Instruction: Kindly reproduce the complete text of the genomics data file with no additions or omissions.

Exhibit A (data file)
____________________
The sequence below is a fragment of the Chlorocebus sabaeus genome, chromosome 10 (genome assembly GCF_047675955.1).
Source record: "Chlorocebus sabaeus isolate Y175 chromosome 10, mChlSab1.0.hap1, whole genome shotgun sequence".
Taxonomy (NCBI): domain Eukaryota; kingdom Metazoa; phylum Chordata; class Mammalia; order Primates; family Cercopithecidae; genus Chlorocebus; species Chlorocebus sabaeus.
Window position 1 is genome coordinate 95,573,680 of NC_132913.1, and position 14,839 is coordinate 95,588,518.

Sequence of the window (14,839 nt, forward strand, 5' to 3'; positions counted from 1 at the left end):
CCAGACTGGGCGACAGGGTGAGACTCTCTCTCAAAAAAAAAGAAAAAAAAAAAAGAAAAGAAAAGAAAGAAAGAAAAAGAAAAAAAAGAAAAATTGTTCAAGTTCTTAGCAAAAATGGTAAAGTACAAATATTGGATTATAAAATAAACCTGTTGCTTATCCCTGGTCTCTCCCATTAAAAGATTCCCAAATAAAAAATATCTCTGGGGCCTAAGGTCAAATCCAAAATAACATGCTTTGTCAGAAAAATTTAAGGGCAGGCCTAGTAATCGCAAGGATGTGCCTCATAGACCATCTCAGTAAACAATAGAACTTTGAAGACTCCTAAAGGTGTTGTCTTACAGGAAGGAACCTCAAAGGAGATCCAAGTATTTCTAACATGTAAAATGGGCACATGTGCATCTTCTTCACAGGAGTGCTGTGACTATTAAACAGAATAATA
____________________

The sequence below is a fragment of the Chlorocebus sabaeus genome, chromosome 10 (genome assembly GCF_047675955.1).
Source record: "Chlorocebus sabaeus isolate Y175 chromosome 10, mChlSab1.0.hap1, whole genome shotgun sequence".
Taxonomy (NCBI): domain Eukaryota; kingdom Metazoa; phylum Chordata; class Mammalia; order Primates; family Cercopithecidae; genus Chlorocebus; species Chlorocebus sabaeus.
Window position 1 is genome coordinate 95,573,680 of NC_132913.1, and position 14,839 is coordinate 95,588,518.

Sequence of the window (14,839 nt, forward strand, 5' to 3'; positions counted from 1 at the left end):
CCAGACTGGGCGACAGGGTGAGACTCTCTCTCAAAAAAAAAGAAAAAAAAAAAAGAAAAGAAAAGAAAGAAAGAAAAAGAAAAAAAAGAAAAATTGTTCAAGTTCTTAGCAAAAATGGTAAAGTACAAATATTGGATTATAAAATAAACCTGTTGCTTATCCCTGGTCTCTCCCATTAAAAGATTCCCAAATAAAAAATATCTCTGGGGCCTAAGGTCAAATCCAAAATAACATGCTTTGTCAGAAAAATTTAAGGGCAGGCCTAGTAATCGCAAGGATGTGCCTCATAGACCATCTCAGTAAACAATAGAACTTTGAAGACTCCTAAAGGTGTTGTCTTACAGGAAGGAACCTCAAAGGAGATCCAAGTATTTCTAACATGTAAAATGGGCACATGTGCATCTTCTTCACAGGAGTGCTGTGACTATTAAACAGAATAATA